“Let us in this solemn presence renew our pledges to aid and assist those whom they have left among us, a sacred charge upon a nation’s gratitude — the soldier’s and sailor’s widow and orphan.”

These words were written by Union Gen. John Logan, who in 1868 designated a day in which the graves of Civil War soldiers would be decorated on a day that is known today as Memorial Day.

Memorial Day typifies a time of solemn remembrance of loved ones who have perished for the sake of our nation, and gratitude for the freedoms we enjoy because of their sacrifices and acts of heroism. At the same time, it also signifies the beginning of the summer season, time to spend with friends, family and loved ones, and anticipation of warmer weather.

From the local community parades highlighted by participants waving our flag with pride to ceremonies filled with bright spring flowers draped in honor over the final resting places of fallen soldiers at cemeteries throughout the nation to the neighborhood barbecue where friends and family gather to commemorate the new season, Memorial Day offers Americans many opportunities to express gratitude to those who lost their lives in our nation’s military conflicts.

When it originated in 1868, Memorial Day was known as Decoration Day, because it was the day designated for Americans to honor the fallen soldiers from the Civil War by decorating their graves with flowers.

The first Memorial Day was observed May 30, 1868, although the roots of the holiday can be traced earlier, to the end of the Civil War, when organized women’s groups in the South decorated the graves of fallen Confederate soldiers.

New York was the first state to recognize the holiday, in 1873, followed in the next several years by most northern states. And eventually, the day became an occasion to honor all those who had died in all American military conflicts. In 1971, Congress declared Memorial Day a federal holiday to be celebrated the last Monday in May.

A national Memorial Day tradition occurs each year at Arlington Cemetery when a small American flag is placed on each and every grave, and a wreath is laid, generally by either the president or vice president, at the Tomb of the Unknown Soldier. People from across the country also gathered on the National Mall in our nation’s capital for the 21st annual National Memorial Day concert, offering Americans an opportunity to come together to remember and to honor the legacy of those who made the ultimate sacrifice for our country.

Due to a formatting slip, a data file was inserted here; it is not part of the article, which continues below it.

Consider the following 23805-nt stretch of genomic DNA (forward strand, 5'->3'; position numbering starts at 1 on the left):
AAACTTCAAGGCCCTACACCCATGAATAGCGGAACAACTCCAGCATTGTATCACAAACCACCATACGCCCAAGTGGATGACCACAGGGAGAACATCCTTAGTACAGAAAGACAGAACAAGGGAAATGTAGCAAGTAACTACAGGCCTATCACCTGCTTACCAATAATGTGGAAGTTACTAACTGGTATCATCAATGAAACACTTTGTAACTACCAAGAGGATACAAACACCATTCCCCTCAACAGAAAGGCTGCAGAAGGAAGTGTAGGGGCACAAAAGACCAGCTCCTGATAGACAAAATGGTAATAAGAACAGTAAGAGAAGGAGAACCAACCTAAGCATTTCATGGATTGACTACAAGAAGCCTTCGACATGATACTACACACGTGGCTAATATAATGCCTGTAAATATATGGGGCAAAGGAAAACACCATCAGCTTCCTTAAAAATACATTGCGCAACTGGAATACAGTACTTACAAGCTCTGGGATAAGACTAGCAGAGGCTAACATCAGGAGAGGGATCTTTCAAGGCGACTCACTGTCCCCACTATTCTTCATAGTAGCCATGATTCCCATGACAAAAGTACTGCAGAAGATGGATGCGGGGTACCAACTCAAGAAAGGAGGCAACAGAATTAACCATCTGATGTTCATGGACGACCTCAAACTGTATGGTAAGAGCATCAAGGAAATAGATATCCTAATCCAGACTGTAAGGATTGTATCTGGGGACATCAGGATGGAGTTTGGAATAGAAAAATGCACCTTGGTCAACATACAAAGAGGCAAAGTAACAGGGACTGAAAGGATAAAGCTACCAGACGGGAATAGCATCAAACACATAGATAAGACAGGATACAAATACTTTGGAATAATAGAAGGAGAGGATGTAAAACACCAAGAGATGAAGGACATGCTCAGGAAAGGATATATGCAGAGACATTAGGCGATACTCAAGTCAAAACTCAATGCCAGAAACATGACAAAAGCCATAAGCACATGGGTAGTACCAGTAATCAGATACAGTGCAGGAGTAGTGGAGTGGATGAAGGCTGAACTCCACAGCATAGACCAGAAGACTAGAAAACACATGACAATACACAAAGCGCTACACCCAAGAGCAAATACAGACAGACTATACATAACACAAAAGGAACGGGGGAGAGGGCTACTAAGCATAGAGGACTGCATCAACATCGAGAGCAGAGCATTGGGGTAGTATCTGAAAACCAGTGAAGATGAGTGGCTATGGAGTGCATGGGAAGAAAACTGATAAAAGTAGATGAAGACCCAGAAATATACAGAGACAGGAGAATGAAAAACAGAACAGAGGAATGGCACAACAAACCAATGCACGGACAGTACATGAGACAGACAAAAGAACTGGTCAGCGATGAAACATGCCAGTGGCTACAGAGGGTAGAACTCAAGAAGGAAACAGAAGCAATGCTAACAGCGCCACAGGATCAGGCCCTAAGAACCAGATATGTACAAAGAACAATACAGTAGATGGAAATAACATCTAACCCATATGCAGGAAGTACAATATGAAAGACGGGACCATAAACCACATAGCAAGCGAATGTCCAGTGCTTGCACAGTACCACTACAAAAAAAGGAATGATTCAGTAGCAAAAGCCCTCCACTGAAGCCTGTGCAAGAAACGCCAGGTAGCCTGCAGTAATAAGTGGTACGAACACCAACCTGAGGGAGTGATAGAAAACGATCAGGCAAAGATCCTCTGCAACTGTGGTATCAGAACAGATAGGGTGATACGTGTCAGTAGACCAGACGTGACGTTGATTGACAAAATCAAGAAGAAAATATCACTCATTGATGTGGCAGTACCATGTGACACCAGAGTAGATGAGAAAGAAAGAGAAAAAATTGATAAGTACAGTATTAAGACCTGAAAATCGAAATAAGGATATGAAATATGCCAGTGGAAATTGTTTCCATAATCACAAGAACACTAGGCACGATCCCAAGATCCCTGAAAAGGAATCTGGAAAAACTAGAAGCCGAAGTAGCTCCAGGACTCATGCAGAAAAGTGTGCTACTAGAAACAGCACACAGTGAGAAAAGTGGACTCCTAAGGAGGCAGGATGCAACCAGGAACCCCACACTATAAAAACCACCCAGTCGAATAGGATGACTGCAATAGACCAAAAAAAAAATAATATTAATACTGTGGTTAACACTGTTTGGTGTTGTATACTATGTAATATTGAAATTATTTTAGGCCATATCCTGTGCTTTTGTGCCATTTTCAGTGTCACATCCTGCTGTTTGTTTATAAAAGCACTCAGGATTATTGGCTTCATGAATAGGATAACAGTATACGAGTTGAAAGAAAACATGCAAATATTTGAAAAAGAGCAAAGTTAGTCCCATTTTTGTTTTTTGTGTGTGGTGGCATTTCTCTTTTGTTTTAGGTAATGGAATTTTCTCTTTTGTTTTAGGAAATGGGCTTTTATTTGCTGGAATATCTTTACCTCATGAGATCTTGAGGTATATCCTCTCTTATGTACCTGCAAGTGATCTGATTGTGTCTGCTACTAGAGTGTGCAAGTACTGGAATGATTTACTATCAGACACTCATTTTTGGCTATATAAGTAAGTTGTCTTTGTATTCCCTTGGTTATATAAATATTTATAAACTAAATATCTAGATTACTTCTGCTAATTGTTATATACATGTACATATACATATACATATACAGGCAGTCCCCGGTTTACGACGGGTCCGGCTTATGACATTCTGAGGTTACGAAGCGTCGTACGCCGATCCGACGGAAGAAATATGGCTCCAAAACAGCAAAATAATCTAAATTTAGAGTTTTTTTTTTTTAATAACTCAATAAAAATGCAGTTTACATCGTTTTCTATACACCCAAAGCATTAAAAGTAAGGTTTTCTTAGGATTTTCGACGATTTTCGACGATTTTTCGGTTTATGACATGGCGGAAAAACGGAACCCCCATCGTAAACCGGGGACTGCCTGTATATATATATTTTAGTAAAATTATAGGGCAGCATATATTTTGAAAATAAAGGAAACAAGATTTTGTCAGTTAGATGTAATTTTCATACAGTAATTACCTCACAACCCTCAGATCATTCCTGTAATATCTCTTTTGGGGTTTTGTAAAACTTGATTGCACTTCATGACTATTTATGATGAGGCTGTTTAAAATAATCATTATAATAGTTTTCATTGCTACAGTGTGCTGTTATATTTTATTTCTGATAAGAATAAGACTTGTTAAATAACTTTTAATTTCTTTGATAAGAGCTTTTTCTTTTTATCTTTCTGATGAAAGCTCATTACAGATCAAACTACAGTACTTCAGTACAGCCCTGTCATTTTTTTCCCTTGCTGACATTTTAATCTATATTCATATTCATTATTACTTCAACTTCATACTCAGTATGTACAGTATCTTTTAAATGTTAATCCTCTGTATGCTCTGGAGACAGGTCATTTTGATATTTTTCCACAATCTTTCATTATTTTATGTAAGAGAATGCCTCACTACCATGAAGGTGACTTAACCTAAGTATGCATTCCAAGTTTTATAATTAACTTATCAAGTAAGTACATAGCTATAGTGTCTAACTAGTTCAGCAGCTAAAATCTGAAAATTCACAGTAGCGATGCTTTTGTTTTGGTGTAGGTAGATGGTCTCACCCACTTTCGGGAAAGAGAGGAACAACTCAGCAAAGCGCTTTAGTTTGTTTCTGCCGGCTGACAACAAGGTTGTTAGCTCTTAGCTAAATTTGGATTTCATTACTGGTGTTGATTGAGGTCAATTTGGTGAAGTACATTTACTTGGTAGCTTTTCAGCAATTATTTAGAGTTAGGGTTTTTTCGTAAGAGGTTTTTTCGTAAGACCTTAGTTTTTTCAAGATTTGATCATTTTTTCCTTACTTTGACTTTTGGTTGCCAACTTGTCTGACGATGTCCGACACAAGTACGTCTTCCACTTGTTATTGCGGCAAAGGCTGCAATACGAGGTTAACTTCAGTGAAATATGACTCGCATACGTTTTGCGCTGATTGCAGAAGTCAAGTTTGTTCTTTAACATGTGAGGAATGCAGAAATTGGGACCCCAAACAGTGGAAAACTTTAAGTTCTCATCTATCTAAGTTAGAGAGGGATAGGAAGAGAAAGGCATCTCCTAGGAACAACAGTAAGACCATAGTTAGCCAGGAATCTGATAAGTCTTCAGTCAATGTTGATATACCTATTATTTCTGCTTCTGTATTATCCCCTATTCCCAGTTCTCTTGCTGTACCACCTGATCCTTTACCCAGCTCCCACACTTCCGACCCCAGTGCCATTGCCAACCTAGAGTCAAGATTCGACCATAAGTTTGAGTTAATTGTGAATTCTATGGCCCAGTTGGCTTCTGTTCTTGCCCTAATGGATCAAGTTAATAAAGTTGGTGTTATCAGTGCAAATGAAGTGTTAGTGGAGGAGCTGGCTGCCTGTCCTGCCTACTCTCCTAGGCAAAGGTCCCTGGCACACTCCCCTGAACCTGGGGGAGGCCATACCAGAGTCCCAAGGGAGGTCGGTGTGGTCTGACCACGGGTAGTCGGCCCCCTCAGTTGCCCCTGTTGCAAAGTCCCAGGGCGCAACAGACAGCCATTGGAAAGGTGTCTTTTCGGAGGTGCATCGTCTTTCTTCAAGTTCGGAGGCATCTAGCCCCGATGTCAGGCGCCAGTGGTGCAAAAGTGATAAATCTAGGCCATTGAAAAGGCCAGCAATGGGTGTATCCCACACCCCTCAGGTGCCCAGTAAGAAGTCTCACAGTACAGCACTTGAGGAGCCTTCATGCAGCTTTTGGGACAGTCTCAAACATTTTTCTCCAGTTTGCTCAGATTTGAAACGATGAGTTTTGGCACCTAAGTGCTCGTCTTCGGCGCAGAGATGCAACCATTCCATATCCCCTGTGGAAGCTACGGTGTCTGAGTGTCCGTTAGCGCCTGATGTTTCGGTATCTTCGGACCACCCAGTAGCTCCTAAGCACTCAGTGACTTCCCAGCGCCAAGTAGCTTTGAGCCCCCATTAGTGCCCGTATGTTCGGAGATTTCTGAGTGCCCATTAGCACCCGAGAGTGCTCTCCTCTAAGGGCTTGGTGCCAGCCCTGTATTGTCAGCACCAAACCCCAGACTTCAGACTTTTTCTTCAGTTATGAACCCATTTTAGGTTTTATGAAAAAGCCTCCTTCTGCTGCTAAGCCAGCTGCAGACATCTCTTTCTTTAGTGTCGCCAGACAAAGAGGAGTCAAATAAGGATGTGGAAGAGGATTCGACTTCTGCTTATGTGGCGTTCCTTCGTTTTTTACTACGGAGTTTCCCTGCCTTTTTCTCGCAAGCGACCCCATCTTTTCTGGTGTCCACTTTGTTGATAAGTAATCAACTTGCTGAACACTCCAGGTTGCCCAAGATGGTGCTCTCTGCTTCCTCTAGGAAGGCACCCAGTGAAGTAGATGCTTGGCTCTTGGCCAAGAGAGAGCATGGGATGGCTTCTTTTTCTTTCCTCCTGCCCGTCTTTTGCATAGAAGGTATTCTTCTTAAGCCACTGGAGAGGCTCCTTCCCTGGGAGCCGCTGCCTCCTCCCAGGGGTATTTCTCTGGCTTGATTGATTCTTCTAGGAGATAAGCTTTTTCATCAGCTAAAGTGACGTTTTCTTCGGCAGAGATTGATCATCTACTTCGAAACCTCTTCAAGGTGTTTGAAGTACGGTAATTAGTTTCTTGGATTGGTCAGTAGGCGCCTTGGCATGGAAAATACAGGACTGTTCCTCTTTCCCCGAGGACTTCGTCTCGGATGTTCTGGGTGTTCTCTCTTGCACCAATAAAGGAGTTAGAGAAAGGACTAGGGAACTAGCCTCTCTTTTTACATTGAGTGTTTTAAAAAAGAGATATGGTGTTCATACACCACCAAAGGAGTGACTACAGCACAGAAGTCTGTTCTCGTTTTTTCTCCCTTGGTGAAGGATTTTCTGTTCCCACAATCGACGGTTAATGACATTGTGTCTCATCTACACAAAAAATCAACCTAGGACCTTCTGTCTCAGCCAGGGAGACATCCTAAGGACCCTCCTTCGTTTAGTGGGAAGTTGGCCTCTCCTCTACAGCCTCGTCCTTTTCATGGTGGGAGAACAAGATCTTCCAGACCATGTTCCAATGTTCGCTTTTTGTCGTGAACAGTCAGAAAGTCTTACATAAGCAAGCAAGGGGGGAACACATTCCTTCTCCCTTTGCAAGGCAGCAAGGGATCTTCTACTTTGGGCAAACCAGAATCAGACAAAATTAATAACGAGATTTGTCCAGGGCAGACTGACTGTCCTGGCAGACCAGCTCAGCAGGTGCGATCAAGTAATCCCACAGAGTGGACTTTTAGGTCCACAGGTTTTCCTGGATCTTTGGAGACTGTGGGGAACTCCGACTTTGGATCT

As in years past, Memorial Day brought opportunities throughout the state for Mainers to pay their gratitude and respects to fallen soldiers. I joined community leaders, veterans, school groups,and neighborhood organizations in Gorham’s Memorial Day Parade.

I was also honored to take part in a special ceremony and wreath-laying hosted by the Maine Veterans’ Coordinating Committee and the Maine Bureau of Veterans’ Services at the Maine Veterans’ Memorial Cemetery in Augusta.

To highlight just a few more events in our state: in my hometown of Caribou, the Loring Job Corps Honor Guard led a Memorial Day program at the Veterans Memorial Cemetery; the Cole Land Transportation Museum in Bangor hosted a special commemoration service and concert by the Brewer High School Band; a memorial stone and bench were unveiled at Veterans Memorial Park in Lewiston after the Twin Cities’ annual parade; the communities of Brunswick and Topsham honored the “Greatest Generation” with a parade and ceremony.

In addition to these and the many other parades and ceremonies around our state, Portland’s annual Memorial Day Parade took place along Congress Street to Monument Square, where the parade culminated in a memorial ceremony.

Whether you attended a local parade or ceremony, visited a memorial, or flew the American Flag at half-staff until noon, it is important that all Americans, in their own way, took this time to pay tribute to all those, generations past and present, who have fought for our freedom and the values that Americans hold so dear. We also must demonstrate to the loved ones of fallen soldiers that we are a nation of gratitude for the sacrifices these soldiers have made for all of us.

Republican Susan M. Collins is serving her third six-year term in the United States Senate. She is the 15th woman in history to be elected to the Senate in her own right.